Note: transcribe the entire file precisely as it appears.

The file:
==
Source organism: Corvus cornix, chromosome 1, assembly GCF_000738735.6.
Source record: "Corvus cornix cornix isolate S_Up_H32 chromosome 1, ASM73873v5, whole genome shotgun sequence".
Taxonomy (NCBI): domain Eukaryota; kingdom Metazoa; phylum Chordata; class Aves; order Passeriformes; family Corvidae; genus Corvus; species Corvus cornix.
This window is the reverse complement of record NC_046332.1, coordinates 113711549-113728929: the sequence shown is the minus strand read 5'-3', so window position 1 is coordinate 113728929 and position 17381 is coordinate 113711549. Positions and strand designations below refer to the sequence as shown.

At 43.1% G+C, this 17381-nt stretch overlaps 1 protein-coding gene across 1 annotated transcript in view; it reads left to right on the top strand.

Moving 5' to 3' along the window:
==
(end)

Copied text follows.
Source organism: Corvus cornix, chromosome 1, assembly GCF_000738735.6.
Source record: "Corvus cornix cornix isolate S_Up_H32 chromosome 1, ASM73873v5, whole genome shotgun sequence".
Taxonomy (NCBI): domain Eukaryota; kingdom Metazoa; phylum Chordata; class Aves; order Passeriformes; family Corvidae; genus Corvus; species Corvus cornix.
This window is the reverse complement of record NC_046332.1, coordinates 113711549-113728929: the sequence shown is the minus strand read 5'-3', so window position 1 is coordinate 113728929 and position 17381 is coordinate 113711549. Positions and strand designations below refer to the sequence as shown.

At 43.1% G+C, this 17381-nt stretch overlaps 1 protein-coding gene across 1 annotated transcript in view; it reads left to right on the top strand.

Moving 5' to 3' along the window: